In South America, winter is coming to an end. However, with afternoon highs consistently exceeding 110 degrees Fahrenheit (43.3 degrees Celsius) in the hottest zones, it seems more like summertime in some regions of Brazil, Paraguay, Argentina, and Bolivia.
In recent months, a heat dome of high pressure has made repeated trips to the south-central region of the continent. The Andes region of Argentina and Chile experienced temperatures that reached the mid-90s to about 100 degrees Fahrenheit in early August, which is midwinter. Paraguay and Brazil were also engulfed in widespread record heat.
The weather is being controlled by a strong heat dome or zone of high pressure centered over Paraguay. It crosses the southern central region of the continent from east to west.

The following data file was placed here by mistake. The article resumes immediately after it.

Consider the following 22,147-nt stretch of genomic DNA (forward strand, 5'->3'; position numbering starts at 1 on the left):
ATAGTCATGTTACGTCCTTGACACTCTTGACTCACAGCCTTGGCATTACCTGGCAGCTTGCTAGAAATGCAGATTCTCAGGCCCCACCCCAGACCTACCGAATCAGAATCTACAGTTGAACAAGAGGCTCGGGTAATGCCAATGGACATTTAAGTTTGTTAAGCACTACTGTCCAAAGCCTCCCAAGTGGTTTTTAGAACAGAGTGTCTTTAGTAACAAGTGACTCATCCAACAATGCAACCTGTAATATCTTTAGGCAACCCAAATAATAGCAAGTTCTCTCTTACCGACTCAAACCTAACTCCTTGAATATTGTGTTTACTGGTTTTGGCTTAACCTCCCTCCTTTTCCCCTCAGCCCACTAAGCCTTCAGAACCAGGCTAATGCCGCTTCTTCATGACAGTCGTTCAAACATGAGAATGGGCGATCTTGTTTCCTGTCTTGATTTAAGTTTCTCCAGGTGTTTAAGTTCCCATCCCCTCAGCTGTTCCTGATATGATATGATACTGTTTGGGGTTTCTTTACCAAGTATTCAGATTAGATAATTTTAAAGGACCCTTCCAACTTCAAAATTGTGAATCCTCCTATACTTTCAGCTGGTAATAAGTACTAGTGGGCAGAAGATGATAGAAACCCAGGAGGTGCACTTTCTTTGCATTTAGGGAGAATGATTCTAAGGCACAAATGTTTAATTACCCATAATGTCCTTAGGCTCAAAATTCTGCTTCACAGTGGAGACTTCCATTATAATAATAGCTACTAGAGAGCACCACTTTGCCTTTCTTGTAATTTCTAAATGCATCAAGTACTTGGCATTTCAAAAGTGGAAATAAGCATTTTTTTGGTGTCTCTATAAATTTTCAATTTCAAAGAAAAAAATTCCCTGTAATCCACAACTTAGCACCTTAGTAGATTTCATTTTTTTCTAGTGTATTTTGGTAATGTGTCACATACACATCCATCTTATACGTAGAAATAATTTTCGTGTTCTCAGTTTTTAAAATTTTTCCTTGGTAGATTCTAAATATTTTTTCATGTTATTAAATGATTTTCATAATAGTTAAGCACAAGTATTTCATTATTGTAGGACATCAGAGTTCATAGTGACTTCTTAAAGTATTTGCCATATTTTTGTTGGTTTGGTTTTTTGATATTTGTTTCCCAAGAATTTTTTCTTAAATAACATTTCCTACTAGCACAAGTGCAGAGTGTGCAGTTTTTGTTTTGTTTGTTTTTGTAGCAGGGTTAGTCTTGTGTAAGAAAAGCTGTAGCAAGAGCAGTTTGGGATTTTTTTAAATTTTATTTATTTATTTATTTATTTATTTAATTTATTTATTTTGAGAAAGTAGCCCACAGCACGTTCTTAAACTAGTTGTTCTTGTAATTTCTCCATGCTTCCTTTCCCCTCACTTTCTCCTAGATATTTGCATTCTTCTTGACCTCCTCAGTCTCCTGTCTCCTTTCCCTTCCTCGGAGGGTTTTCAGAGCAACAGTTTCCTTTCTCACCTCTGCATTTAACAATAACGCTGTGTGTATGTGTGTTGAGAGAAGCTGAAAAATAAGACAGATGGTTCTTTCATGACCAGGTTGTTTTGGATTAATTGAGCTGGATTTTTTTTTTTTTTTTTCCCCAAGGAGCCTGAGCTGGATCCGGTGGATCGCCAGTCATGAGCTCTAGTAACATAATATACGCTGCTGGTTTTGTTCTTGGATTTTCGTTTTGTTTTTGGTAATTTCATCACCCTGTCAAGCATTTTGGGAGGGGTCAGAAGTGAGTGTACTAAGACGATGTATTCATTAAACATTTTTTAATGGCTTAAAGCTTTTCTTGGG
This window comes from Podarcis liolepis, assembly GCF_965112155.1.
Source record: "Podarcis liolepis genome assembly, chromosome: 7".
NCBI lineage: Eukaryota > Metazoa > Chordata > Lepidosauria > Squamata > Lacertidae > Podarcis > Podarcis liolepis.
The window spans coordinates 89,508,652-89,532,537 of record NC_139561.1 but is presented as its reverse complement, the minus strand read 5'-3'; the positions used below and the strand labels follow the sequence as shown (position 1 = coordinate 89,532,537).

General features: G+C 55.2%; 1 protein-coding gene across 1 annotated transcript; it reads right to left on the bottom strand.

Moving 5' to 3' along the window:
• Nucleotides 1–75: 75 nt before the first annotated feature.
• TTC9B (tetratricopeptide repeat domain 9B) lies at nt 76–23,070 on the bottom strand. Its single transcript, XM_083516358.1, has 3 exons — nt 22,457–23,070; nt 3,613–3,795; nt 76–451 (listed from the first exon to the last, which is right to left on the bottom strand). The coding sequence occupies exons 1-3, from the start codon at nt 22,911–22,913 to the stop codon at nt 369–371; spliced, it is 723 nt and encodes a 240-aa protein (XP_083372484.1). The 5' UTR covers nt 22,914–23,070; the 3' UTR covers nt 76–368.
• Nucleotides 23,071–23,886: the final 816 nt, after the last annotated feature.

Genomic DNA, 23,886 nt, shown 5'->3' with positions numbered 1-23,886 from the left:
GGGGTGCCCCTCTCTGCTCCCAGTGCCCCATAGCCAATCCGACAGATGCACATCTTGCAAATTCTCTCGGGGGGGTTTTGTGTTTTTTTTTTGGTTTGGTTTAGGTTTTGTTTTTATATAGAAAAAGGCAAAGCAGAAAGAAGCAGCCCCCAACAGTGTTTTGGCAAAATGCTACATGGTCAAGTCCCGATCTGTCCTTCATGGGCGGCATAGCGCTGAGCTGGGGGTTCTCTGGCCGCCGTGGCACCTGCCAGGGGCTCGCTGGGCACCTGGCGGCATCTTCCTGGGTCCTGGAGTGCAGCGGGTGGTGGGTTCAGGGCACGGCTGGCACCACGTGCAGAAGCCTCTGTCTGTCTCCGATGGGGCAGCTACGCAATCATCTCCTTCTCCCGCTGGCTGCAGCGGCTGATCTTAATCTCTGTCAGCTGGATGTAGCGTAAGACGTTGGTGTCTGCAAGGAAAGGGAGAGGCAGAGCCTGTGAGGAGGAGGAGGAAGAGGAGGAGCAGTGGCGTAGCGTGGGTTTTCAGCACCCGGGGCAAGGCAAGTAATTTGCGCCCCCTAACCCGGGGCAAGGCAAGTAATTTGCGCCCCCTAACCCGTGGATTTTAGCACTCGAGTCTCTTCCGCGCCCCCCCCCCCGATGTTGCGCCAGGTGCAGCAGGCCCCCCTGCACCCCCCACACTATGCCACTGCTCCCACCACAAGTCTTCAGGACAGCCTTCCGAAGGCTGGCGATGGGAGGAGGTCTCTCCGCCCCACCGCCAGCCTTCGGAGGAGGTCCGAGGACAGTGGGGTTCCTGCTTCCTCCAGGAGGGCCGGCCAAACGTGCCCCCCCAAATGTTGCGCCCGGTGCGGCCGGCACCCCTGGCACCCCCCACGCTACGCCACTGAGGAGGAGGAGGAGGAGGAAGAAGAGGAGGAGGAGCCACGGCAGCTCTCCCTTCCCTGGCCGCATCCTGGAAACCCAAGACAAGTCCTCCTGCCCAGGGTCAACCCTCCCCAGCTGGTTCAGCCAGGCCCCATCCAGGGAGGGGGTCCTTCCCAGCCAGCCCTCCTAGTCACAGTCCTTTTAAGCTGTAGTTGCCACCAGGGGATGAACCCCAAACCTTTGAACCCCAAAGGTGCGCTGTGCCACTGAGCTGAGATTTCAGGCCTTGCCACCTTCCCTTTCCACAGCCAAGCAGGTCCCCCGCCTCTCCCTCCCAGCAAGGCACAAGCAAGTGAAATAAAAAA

Warmer days during the winter are often brought on by a high-pressure anomaly that forms a dome over a number of states, including the southeast and southern Amazon, according to climatologist Jose Marengo of Brazil’s national disaster monitoring center.
According to Renata Libonati, a researcher at Rio de Janeiro Federal University, the El Nio phenomena and climate change likely exacerbated greater temperatures and drier weather conditions.
The unusually high temperatures may be linked to climate change as well as a decrease in vegetation cover. Temperatures in the state of São Paulo, as well as in the west-central and northern parts of the country, are expected to exceed 40 degrees Celsius in the next few days, Brazil’s National Institute of Meteorology said. Brazil has issued a red alert, the highest level for high temperatures in several regions, including Rio de Janeiro, and the heat is expected to last until the 26th of September.
Source: CGTN see the difference